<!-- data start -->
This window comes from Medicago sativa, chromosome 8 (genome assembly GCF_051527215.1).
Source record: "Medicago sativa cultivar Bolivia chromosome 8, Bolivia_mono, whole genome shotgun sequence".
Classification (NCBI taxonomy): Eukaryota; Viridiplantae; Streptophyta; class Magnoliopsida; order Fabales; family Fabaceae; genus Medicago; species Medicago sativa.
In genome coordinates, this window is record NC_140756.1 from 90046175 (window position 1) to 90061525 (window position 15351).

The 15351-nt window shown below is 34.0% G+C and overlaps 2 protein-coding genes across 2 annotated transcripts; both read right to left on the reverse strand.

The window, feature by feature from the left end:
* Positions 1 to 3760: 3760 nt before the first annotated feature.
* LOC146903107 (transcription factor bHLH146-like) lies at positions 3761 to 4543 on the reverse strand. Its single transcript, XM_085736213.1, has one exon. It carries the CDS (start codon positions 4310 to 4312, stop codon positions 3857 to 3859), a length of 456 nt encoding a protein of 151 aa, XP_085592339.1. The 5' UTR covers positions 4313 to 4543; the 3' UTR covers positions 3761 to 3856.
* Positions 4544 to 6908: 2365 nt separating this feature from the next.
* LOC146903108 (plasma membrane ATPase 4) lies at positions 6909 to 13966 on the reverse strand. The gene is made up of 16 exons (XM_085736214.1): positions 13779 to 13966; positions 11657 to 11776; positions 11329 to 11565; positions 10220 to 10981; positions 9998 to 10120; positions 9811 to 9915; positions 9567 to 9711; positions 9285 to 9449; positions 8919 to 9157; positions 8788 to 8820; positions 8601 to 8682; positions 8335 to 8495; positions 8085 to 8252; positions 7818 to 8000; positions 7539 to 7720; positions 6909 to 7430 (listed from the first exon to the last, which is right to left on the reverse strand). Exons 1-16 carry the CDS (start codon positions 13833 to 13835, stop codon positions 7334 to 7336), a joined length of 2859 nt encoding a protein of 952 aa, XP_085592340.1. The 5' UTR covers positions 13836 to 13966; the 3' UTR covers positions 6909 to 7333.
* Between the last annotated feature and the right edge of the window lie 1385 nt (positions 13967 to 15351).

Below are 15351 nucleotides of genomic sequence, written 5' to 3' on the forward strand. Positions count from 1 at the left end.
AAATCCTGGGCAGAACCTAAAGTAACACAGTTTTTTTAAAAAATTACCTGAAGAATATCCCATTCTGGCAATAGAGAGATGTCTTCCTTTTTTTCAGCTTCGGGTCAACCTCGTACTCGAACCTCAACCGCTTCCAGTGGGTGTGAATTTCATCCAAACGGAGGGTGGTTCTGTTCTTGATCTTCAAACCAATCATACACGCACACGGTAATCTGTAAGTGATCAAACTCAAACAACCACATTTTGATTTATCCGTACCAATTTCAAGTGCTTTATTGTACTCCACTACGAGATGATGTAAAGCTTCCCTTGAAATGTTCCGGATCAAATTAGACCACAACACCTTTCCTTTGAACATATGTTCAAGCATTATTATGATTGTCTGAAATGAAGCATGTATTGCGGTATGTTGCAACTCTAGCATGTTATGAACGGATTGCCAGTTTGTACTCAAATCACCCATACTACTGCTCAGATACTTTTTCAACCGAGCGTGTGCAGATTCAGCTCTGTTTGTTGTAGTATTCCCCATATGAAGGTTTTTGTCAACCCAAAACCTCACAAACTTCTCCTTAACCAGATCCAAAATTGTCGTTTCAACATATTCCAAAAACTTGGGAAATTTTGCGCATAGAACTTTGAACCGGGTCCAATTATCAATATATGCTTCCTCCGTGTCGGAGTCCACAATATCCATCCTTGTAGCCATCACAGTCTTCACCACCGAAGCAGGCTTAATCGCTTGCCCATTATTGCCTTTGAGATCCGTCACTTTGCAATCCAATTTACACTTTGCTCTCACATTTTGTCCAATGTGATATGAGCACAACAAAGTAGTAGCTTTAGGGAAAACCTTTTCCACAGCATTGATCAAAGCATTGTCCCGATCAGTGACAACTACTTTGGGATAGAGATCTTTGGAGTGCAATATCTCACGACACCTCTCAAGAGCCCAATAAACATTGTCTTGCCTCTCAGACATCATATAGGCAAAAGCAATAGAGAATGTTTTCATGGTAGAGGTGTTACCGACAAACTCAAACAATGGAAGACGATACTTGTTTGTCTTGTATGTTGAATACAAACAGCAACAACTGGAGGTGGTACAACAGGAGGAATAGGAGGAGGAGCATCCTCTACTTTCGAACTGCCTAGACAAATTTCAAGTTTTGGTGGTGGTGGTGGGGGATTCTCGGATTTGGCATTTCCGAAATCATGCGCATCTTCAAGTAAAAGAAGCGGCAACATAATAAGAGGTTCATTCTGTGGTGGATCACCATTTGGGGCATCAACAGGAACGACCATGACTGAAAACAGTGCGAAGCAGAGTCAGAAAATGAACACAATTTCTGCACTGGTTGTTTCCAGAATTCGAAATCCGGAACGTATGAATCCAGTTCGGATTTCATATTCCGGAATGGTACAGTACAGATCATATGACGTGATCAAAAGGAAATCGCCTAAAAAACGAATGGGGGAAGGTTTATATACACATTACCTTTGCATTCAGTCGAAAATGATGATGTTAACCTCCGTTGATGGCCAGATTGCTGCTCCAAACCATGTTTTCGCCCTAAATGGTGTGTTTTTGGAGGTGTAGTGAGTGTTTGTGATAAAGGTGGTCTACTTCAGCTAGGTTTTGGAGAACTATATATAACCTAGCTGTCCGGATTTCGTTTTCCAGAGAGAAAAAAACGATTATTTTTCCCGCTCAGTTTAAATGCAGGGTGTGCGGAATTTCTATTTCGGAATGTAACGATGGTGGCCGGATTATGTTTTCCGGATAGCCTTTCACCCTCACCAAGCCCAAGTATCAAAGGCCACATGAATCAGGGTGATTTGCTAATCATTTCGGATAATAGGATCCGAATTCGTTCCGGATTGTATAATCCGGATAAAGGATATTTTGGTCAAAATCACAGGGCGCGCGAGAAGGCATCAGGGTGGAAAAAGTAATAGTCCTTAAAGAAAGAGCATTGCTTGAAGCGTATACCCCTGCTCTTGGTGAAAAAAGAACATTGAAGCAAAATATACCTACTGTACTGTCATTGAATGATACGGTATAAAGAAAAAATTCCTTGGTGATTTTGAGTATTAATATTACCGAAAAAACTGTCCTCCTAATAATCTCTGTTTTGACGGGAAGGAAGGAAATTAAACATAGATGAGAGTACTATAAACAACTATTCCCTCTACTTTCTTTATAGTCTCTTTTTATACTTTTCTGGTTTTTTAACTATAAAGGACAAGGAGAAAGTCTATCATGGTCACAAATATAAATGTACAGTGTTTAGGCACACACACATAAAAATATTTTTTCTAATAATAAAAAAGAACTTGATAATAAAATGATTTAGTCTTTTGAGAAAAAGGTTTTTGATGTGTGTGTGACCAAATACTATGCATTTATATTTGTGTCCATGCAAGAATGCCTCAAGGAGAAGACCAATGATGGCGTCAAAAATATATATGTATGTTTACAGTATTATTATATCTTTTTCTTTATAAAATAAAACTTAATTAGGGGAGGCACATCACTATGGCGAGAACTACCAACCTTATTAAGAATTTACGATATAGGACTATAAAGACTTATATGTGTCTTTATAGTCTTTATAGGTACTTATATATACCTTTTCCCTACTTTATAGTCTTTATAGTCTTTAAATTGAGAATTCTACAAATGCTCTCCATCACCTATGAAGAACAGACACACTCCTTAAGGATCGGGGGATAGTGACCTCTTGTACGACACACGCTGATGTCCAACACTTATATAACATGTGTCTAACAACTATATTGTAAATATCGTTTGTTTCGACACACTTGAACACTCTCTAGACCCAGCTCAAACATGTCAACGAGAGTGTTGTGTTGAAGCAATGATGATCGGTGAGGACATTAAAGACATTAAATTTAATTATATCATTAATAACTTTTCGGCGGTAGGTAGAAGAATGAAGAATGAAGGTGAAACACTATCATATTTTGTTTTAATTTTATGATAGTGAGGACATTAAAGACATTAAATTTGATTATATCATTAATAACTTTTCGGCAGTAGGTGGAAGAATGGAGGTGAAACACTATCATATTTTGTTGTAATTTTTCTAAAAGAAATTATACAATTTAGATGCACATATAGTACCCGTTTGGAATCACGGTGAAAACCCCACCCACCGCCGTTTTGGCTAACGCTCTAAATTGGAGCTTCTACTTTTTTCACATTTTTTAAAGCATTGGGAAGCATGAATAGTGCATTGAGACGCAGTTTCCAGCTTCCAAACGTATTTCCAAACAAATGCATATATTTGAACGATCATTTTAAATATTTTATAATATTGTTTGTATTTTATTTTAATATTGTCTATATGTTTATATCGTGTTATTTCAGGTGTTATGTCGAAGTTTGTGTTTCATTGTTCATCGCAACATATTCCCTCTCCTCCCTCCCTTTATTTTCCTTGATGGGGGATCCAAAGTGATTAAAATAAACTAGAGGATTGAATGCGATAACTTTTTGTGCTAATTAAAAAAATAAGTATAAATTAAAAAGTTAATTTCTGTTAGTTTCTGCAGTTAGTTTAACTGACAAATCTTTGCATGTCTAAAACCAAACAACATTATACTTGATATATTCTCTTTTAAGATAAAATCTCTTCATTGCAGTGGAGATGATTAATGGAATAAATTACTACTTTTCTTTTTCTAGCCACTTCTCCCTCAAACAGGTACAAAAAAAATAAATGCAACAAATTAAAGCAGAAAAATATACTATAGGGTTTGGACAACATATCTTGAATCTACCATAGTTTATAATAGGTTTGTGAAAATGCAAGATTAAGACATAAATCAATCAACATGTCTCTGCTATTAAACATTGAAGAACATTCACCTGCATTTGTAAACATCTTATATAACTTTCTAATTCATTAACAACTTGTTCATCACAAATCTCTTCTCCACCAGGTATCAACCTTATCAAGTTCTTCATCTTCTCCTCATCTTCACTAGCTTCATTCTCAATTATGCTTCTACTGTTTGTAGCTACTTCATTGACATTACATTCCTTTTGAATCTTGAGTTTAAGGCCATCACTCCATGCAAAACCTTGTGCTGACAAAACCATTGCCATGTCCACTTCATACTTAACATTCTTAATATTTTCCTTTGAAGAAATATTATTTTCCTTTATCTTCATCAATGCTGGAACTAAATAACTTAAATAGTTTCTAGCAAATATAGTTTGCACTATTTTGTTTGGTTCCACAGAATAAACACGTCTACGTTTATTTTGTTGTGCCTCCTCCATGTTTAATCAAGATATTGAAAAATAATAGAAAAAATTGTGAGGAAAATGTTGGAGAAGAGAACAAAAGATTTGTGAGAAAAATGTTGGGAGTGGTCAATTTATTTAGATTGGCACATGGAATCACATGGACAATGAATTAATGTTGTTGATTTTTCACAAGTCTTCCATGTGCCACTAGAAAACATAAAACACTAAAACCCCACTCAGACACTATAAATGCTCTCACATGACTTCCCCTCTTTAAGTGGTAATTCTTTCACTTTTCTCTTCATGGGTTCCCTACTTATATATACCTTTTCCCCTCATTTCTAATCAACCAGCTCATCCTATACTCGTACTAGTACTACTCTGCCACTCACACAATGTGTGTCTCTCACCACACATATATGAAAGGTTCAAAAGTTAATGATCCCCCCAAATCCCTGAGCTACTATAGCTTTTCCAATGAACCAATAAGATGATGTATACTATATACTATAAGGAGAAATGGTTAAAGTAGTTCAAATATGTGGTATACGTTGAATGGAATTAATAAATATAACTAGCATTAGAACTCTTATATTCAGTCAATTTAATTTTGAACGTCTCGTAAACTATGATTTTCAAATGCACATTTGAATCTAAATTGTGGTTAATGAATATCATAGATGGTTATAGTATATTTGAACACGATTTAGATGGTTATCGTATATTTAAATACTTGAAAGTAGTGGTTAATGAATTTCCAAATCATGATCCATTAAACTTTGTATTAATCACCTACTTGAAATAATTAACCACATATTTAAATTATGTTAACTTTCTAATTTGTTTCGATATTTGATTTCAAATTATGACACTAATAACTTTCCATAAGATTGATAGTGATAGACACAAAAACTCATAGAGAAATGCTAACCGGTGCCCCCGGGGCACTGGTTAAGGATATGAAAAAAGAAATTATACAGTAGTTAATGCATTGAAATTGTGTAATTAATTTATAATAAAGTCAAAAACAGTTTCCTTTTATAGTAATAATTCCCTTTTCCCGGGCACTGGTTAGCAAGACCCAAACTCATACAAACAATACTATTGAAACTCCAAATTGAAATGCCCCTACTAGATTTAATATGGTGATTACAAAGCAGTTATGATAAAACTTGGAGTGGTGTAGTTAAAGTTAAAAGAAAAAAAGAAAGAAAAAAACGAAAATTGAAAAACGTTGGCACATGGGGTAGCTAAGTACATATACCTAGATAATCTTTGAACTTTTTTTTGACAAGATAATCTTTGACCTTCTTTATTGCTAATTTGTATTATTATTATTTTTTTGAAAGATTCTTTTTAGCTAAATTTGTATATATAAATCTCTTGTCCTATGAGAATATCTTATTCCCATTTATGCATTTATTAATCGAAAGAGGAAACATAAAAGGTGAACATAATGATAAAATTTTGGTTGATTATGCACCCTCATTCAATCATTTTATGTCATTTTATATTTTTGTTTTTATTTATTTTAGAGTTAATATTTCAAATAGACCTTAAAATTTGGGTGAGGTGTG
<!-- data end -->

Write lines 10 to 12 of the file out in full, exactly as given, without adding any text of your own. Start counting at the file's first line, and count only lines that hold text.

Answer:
* LOC146903108 (plasma membrane ATPase 4) lies at positions 6909 to 13966 on the reverse strand. The gene is made up of 16 exons (XM_085736214.1): positions 13779 to 13966; positions 11657 to 11776; positions 11329 to 11565; positions 10220 to 10981; positions 9998 to 10120; positions 9811 to 9915; positions 9567 to 9711; positions 9285 to 9449; positions 8919 to 9157; positions 8788 to 8820; positions 8601 to 8682; positions 8335 to 8495; positions 8085 to 8252; positions 7818 to 8000; positions 7539 to 7720; positions 6909 to 7430 (listed from the first exon to the last, which is right to left on the reverse strand). Exons 1-16 carry the CDS (start codon positions 13833 to 13835, stop codon positions 7334 to 7336), a joined length of 2859 nt encoding a protein of 952 aa, XP_085592340.1. The 5' UTR covers positions 13836 to 13966; the 3' UTR covers positions 6909 to 7333.
* Between the last annotated feature and the right edge of the window lie 1385 nt (positions 13967 to 15351).

Below are 15351 nucleotides of genomic sequence, written 5' to 3' on the forward strand. Positions count from 1 at the left end.